Since her most recent release, Aung San Suu Kyi has publicly offered support to the over 2,000 political prisoners still in Burmese captivity. She’s met with political prisoners’ families and agreed to work with the country’s military regime to see that the prisoners are freed.

Visit Human Rights Watch to sign a petition calling for the release of Burma’s political prisoner.

Originally posted at

After nearly two years of work and consistent opposition from big oil, substantive provisions of legislation initially introduced by Senators Lugar (R-IN) and Cardin (D-MD) as the Energy Security Through Transparency Act (ESTT), were signed into law by President Obama as Section 1504 of the Dodd-Frank Wall Street Reform and Consumer Protection Act on Wednesday.   Offered by Senator Leahy (D-VT), the provision will require both US and internationally-based companies registered with the U.S. Securities and Exchange Commission (SEC) to publish what they pay to governments for the commercial development of oil, gas, and minerals, while creating a new international standard for transparency in the extractive industry.

The provision, which will apply to 90 percent of the largest internationally operating oil and gas companies, made the cut during an all-night House-Senate conference committee meeting over the Wall Street reform bill.

The bill will have significant impacts in countries like Burma, where a lack of transparency has contributed to corruption, authoritarianism, and gross human rights violations, directly linked to the natural gas industry. According to EarthRights International’s new report,Energy Insecurity: How Total, Chevron, and PTTEP Contribute to Human Rights Violations, Financial Secrecy, and Nuclear Proliferation in Burma (Myanmar), the lack of publicly available information on revenues received by the military junta in Burma has facilitated the misuse of these funds, including massive diversion of resource-related public monies.

In fact, data from a leaked IMF report indicates 70 percent of Burma’s foreign exchange reserves are from gas exports and that gas-related payments from corporations, amounting to billions of dollars, contributed only one percent of total budget revenue.  That means that less than one percent of the largest source of income for the Burmese state actually enters the state budget. Had these revenues entered the state budget, they would have accounted for 57 percent of the total 2007/2008 budget.  The majority of the gas revenues are believed to be held in offshore banks, with reports indicating that hundreds of millions are channeled into the personal bank accounts of individuals closely associated with the ruling military junta in two offshore banks in Singapore.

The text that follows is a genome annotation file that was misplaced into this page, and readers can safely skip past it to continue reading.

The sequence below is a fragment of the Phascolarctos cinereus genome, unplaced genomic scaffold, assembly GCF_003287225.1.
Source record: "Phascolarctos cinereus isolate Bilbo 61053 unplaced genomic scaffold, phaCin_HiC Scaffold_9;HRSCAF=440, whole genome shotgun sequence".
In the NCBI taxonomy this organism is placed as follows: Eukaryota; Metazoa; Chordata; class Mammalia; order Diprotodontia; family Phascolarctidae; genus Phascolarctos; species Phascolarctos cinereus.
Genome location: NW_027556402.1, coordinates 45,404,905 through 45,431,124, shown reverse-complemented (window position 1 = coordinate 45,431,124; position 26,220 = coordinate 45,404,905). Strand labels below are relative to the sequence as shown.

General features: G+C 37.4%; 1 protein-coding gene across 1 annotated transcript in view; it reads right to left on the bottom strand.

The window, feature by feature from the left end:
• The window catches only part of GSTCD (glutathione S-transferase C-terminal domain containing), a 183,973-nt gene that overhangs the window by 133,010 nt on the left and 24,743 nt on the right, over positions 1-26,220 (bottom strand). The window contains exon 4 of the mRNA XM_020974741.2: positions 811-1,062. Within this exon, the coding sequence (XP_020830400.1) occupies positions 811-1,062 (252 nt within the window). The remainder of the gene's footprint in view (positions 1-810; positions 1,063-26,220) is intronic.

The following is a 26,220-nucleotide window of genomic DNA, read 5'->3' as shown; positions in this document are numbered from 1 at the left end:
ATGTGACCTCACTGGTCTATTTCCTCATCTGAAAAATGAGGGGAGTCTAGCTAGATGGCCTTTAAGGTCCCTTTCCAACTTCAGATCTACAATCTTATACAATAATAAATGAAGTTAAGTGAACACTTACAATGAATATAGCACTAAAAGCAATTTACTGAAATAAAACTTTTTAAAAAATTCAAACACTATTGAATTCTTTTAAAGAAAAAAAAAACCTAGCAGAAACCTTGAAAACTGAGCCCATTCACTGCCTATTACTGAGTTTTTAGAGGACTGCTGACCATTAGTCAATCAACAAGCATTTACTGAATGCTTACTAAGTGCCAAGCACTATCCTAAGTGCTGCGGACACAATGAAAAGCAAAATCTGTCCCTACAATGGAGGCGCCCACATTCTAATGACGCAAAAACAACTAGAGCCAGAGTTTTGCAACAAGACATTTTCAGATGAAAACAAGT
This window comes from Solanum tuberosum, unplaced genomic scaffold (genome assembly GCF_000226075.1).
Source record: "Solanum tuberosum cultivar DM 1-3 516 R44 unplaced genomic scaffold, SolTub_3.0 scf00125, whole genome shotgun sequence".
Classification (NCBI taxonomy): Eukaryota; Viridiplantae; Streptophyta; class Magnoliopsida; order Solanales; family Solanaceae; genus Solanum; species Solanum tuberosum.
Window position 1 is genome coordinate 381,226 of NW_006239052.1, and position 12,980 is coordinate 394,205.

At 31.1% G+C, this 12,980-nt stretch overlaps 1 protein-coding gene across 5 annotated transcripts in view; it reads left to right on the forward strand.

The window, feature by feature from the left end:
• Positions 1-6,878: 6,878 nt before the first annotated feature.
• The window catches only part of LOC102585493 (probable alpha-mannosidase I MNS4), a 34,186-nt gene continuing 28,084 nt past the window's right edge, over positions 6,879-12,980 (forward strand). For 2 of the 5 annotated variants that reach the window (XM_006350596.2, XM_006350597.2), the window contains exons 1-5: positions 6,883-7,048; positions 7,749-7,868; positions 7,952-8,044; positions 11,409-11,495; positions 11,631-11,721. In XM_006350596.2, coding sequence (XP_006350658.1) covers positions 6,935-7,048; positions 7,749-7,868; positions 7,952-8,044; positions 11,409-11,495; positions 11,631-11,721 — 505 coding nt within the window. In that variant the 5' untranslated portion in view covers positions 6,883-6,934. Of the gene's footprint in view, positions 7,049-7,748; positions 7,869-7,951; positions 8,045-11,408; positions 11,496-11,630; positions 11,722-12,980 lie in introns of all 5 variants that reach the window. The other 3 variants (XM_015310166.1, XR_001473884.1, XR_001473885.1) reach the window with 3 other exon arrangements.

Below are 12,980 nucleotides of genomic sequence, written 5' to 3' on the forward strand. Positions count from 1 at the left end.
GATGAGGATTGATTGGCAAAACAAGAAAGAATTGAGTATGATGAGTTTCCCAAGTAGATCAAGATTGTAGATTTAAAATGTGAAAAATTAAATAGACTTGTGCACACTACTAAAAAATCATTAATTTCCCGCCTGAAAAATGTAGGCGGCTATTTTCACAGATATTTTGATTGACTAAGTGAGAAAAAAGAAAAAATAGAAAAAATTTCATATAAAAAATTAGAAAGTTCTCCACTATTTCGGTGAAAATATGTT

When this new transparency bill takes effect — likely in 2012 — companies including Chevron, Total, the Chinese National Petroleum Corporation, the Chinese National Offshore Oil Corporation, and others will be forced to disclose how much they pay the regime in Burma, something they have been resisting for years. For communities and civil society inside and outside of Burma, this information can be used in attempts to hold the authorities in Burma accountable for how these monies are spent.

The reach of this bill is truly global. Communities in Nigeria, Kazakhstan, Algeria, Brazil, Venezuela, Mexico, Russia, Columbia, Thailand, and around the world will know how much their governments receive from corporations including Shell, BP, Chevron, Exxon, Newmont Mining, and most of the other energy and mining majors operating in their countries.